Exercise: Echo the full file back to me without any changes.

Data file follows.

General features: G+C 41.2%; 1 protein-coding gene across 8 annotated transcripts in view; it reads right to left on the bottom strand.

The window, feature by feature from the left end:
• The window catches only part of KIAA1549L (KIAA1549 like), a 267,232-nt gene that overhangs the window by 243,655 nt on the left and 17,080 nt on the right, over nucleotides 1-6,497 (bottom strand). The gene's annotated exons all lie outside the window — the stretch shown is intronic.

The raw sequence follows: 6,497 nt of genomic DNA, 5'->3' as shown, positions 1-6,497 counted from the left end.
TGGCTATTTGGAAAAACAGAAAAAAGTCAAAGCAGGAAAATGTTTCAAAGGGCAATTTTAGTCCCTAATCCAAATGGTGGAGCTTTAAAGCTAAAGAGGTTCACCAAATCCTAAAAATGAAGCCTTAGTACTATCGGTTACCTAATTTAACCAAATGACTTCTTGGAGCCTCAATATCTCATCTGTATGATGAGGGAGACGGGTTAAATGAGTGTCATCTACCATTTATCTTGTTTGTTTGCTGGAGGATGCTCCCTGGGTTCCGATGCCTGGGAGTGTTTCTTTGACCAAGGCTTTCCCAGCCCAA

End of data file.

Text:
General features: G+C 41.2%; 1 protein-coding gene across 8 annotated transcripts in view; it reads right to left on the bottom strand.

The window, feature by feature from the left end:
• The window catches only part of KIAA1549L (KIAA1549 like), a 267,232-nt gene that overhangs the window by 243,655 nt on the left and 17,080 nt on the right, over nucleotides 1-6,497 (bottom strand). The gene's annotated exons all lie outside the window — the stretch shown is intronic.

The raw sequence follows: 6,497 nt of genomic DNA, 5'->3' as shown, positions 1-6,497 counted from the left end.
TGGCTATTTGGAAAAACAGAAAAAAGTCAAAGCAGGAAAATGTTTCAAAGGGCAATTTTAGTCCCTAATCCAAATGGTGGAGCTTTAAAGCTAAAGAGGTTCACCAAATCCTAAAAATGAAGCCTTAGTACTATCGGTTACCTAATTTAACCAAATGACTTCTTGGAGCCTCAATATCTCATCTGTATGATGAGGGAGACGGGTTAAATGAGTGTCATCTACCATTTATCTTGTTTGTTTGCTGGAGGATGCTCCCTGGGTTCCGATGCCTGGGAGTGTTTCTTTGACCAAGGCTTTCCCAGCCCAA